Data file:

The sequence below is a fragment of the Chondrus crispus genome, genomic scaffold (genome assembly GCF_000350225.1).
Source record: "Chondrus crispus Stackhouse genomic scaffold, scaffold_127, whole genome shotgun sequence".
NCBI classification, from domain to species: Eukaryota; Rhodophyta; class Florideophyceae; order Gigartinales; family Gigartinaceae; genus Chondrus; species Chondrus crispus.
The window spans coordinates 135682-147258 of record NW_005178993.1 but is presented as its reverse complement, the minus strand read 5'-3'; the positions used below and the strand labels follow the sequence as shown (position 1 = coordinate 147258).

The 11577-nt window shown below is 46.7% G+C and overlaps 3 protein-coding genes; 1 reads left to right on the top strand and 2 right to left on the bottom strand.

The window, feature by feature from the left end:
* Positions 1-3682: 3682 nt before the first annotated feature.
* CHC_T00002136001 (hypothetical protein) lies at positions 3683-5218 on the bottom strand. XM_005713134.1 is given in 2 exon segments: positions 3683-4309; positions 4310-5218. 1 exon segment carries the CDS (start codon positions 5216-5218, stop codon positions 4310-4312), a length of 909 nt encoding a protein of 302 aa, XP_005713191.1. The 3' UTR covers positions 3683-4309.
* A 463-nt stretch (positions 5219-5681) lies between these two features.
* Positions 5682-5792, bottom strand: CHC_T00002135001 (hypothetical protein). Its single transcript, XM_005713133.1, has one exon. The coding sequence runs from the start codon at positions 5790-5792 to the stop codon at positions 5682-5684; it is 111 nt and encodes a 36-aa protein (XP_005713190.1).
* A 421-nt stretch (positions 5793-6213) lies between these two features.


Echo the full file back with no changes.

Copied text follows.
The sequence below is a fragment of the Chondrus crispus genome, genomic scaffold (genome assembly GCF_000350225.1).
Source record: "Chondrus crispus Stackhouse genomic scaffold, scaffold_127, whole genome shotgun sequence".
NCBI classification, from domain to species: Eukaryota; Rhodophyta; class Florideophyceae; order Gigartinales; family Gigartinaceae; genus Chondrus; species Chondrus crispus.
The window spans coordinates 135682-147258 of record NW_005178993.1 but is presented as its reverse complement, the minus strand read 5'-3'; the positions used below and the strand labels follow the sequence as shown (position 1 = coordinate 147258).

The 11577-nt window shown below is 46.7% G+C and overlaps 3 protein-coding genes; 1 reads left to right on the top strand and 2 right to left on the bottom strand.

The window, feature by feature from the left end:
* Positions 1-3682: 3682 nt before the first annotated feature.
* CHC_T00002136001 (hypothetical protein) lies at positions 3683-5218 on the bottom strand. XM_005713134.1 is given in 2 exon segments: positions 3683-4309; positions 4310-5218. 1 exon segment carries the CDS (start codon positions 5216-5218, stop codon positions 4310-4312), a length of 909 nt encoding a protein of 302 aa, XP_005713191.1. The 3' UTR covers positions 3683-4309.
* A 463-nt stretch (positions 5219-5681) lies between these two features.
* Positions 5682-5792, bottom strand: CHC_T00002135001 (hypothetical protein). Its single transcript, XM_005713133.1, has one exon. The coding sequence runs from the start codon at positions 5790-5792 to the stop codon at positions 5682-5684; it is 111 nt and encodes a 36-aa protein (XP_005713190.1).
* A 421-nt stretch (positions 5793-6213) lies between these two features.